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In re Abbigail A.

Supreme Court of California

July 14, 2016

In re ABBIGAIL A. et al., Persons Coming Under the Juvenile Court Law. JOSEPH A., et al. Defendants and Respondents.

         Court Ct.App. 3 C074264 Superior County Nos. JD232871, JD232872 Sacramento Paul L. Seave Judge

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         COUNSEL

         John F. Whisenhunt and Robyn Truitt Drivon, County Counsel, Traci F. Lee, Assistant County Counsel, and Lilly C. Frawley, Deputy County Counsel, for Plaintiff and Appellant.

         Stacey Kim-Jackson for Home Forever as Amicus Curiae on behalf of Plaintiff and Appellant.

         Jennifer B. Henning; Theresa G. Goldner, County Counsel (Kern), Karen S. Barnes, Chief Deputy County Counsel, and Bryan C. Walters, Deputy County Counsel, for The California State Association of Counties as Amicus Curiae on behalf of Plaintiff and Appellant.

         Konrad S. Lee, under appointment by the Supreme Court, and M. Elizabeth Handy for Defendants and Respondents.

         Mark Radoff, Delia Parr and Mark Vezzola for California Indian Legal Services, 45 California Indian Tribes, California Indian Law Association and Tribal STAR as Amici Curiae on behalf of Defendants and Respondents.

         Kimball J.P. Sargeant, under appointment by the Supreme Court, for Minors.

         John C. Cruden, Assistant Attorney General, Amber Blaha, Assistant Section Chief, and J. Brett Grosko, Trial Attorney, for The United States as Amicus Curiae.

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         OPINION

         WERDEGAR, J.

         The Indian Child Welfare Act of 1978 (25 U.S.C. § 1901 et seq.) (ICWA) establishes minimum federal standards a state court must follow when removing an Indian child from his or her family. Congress has defined “Indian child” for these purposes as “any unmarried person who is under age eighteen and is either (a) a member of an Indian tribe or (b) is eligible for membership in an Indian tribe and is the biological child of a member of an Indian tribe.” (Id., § 1903(4).)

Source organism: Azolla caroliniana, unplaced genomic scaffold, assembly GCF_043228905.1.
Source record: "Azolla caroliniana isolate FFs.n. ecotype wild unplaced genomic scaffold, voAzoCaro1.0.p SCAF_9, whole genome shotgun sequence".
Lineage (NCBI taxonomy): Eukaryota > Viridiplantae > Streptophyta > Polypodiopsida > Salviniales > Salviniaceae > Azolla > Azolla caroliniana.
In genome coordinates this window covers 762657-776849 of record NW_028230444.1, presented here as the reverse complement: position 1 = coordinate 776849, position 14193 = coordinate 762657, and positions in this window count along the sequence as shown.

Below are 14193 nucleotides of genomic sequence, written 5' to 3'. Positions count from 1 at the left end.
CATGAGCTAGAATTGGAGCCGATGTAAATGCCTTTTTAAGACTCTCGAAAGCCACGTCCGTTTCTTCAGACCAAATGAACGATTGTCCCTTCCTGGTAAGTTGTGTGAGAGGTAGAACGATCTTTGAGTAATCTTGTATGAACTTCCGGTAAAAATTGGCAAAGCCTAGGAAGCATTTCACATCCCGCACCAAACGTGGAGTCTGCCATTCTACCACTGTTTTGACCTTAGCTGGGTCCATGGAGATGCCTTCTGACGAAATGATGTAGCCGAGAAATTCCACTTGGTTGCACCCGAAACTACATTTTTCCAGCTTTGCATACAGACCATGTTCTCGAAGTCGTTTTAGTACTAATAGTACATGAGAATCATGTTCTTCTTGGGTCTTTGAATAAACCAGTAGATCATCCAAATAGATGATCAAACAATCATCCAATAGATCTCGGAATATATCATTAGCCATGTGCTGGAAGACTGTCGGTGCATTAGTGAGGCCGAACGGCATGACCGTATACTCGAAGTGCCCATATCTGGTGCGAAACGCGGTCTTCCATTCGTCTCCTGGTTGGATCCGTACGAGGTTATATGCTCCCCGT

We granted review to consider whether two state court rules adopted to implement ICWA are valid. When a child is eligible for tribal membership but is not an Indian child as defined in ICWA, rule 5.482(c) of the California Rules of Court requires the juvenile court to “proceed as if the child is an Indian child” and to take steps “to secure tribal membership for the child.” (Ibid.)[1] We conclude rule 5.482(c) is invalid because it conflicts with the Legislature’s intent to enforce ICWA by codifying its provisions, including the federal definition of Indian child (see Welf. & Inst. Code, §§ 224-224.6; id., § 224.1, subd. (a); 25 U.S.C. § 1903(4)), thus leaving cases not involving Indian children subject to the statutes generally applicable in dependency proceedings. Rule 5.482(c) is inconsistent with those statutes, and with the Legislature’s intent, and thus invalid. In contrast, the related rule 5.484(c)(2) merely directs the juvenile court to pursue tribal membership for a child who is already an Indian child as defined in ICWA, in order to prevent the breakup of the Indian family and to qualify the child for tribal services. This rule is consistent with state law and valid.

         I. Background

         This is an appeal from a child dependency proceeding involving the minors Abbigail A. (born 2008) and Justin A. (born 2007). In December 2012, the Sacramento County Department of Health and Human Services (DHHS) filed petitions in the juvenile court alleging the children were dependents of the court because their mother, Jaime S., could not adequately supervise and protect them. (See Welf. & Inst. Code, § 300, subd. (b)(1).) The court removed the children from Jamie’s custody and placed them temporarily with their maternal grandmother. At a subsequent hearing Joseph A. acknowledged paternity, and the court found he was the children’s biological and presumed father. Joseph, while not a member of ...


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